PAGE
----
In comparison, the similarly-named government-sponsored enterprises (GSEs) Fannie Mae and Freddie Mac perform a broader — and at times, riskier — array of activities, such as securitizing and guaranteeing the underlying loans. Fannie and Freddie occupy the “second-loss” position. Moreover, Fannie and Freddie’s securities are not explicitly backed by the full faith and credit of the U.S. government. Fannie and Freddie also differ organizationally from Ginnie Mae, in that Ginnie Mae is a wholly government-owned corporation located within HUD’s organizational structure. In contrast, Fannie Mae and Freddie Mac are currently government-sponsored corporations under the conservatorship of the Federal Housing Finance Agency.
Ginnie Mae’s Growth
Before the financial crisis in 2007, over half of single-family mortgage-backed securities were issued by private companies. As of 2014, the vast majority are issued by Ginnie Mae, Fannie Mae, or Freddie Mac.
This shift has brought about extraordinary growth in Ginnie Mae’s portfolio. As Ted Tozer comments, “It took [Ginnie Mae] 40 years to get to $1 trillion in [mortgage-backed securities] outstanding; then from 2010 we grew by half that volume, reaching $1.5 trillion.” At its current rate of growth, Ginnie Mae will soon overtake Freddie Mac as the second-largest single-family mortgage securitization platform.
As the Urban Institute puts it, “Ginnie Mae may be the GSEs’ less famous cousin, but its tremendous value cannot be disputed.” Following the burst of the housing bubble, borrowers have increasingly relied on government-backed loans for access to mortgage lending. Ginnie Mae’s guarantees have facilitated domestic and international investment to enable those loans.
Potential Expansion: The Chicago Federal Home Loan Bank Pilot
In November 2014, Ginnie Mae launched a pilot program with the Federal Home Loan Bank (FHLB) of Chicago. This program promises to increase small lenders’ ability to make affordable home loans by creating a new means by which these institutions can sell their loans and raise additional capital.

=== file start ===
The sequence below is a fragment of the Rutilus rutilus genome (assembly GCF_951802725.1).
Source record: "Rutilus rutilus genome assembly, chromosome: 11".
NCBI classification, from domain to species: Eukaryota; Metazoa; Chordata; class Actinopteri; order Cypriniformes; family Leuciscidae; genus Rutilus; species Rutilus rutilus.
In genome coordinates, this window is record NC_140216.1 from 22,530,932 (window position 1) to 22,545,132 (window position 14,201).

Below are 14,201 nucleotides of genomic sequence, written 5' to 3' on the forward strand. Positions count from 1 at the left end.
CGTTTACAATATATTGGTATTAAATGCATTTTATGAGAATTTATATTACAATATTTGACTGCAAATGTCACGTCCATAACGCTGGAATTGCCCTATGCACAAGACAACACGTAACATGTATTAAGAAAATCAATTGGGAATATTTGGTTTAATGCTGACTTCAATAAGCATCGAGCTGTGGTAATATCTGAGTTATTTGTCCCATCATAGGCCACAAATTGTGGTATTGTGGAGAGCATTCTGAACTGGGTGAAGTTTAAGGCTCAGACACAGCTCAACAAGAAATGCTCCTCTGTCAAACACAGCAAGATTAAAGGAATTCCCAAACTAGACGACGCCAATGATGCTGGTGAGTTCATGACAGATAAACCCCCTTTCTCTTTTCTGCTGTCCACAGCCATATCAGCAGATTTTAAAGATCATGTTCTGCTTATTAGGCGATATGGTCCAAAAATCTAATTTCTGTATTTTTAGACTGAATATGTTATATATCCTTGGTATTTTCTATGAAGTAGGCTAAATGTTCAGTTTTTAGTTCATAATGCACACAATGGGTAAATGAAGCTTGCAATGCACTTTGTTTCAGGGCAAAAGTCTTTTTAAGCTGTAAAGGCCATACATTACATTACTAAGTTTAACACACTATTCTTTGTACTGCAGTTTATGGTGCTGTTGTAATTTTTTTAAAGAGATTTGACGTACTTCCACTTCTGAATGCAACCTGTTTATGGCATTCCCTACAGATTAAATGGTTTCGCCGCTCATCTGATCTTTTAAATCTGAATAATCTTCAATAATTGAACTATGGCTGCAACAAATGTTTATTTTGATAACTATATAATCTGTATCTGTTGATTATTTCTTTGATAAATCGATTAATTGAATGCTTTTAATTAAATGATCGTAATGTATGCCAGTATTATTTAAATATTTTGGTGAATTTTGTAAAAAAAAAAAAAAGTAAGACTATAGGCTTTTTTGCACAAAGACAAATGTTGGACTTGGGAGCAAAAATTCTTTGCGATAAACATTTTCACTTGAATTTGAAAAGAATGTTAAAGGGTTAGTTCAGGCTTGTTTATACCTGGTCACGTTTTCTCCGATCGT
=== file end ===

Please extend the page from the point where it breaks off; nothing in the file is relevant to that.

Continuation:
Lenders must meet minimum capital requirements to qualify for Ginnie Mae guarantees on securities. Smaller community banks sometimes struggle to meet those requirements. As a result, these institutions lack direct access to investment from the secondary market. Access to that market would mean smaller institutions could make more affordable home loans.
As Gina Screen of Ginnie Mae puts it, in the new pilot program, “FHLB is the conduit that makes that happen.” With approval from the Federal Housing Finance Agency, the Federal Home Loan Bank of Chicago is now able to serve as an issuer of Ginnie Mae securities. As such, the Bank will be able to purchase government-insured loans from small lenders, hold on to those loans, and pool the loans into securities guaranteed by Ginnie Mae. If the pilot proves successful, the goal is to expand the program to the other Federal Home Loan Banks.
The Future of Ginnie Mae
Moving forward, Ginnie Mae also faces new challenges from systemic changes in housing finance, as it discusses in a September 2014 position paper, An Era of Transformation. Non-bank financial institutions are now major players in the housing industry as traditional depository banks leave the market. Six of Ginnie Mae’s top ten loan issuers in June 2014 were non-bank institutions; in 2011, only one of the top ten was a nonbank issuer.
Ginnie Mae has directed its strategic planning to respond to this transformation in housing finance. In October 2014, the company announced more robust requirements to ensure that issuers are financially stable. At the same time, Ginnie Mae has emphasized the need to ensure that home mortgage servicing remains an economically viable industry.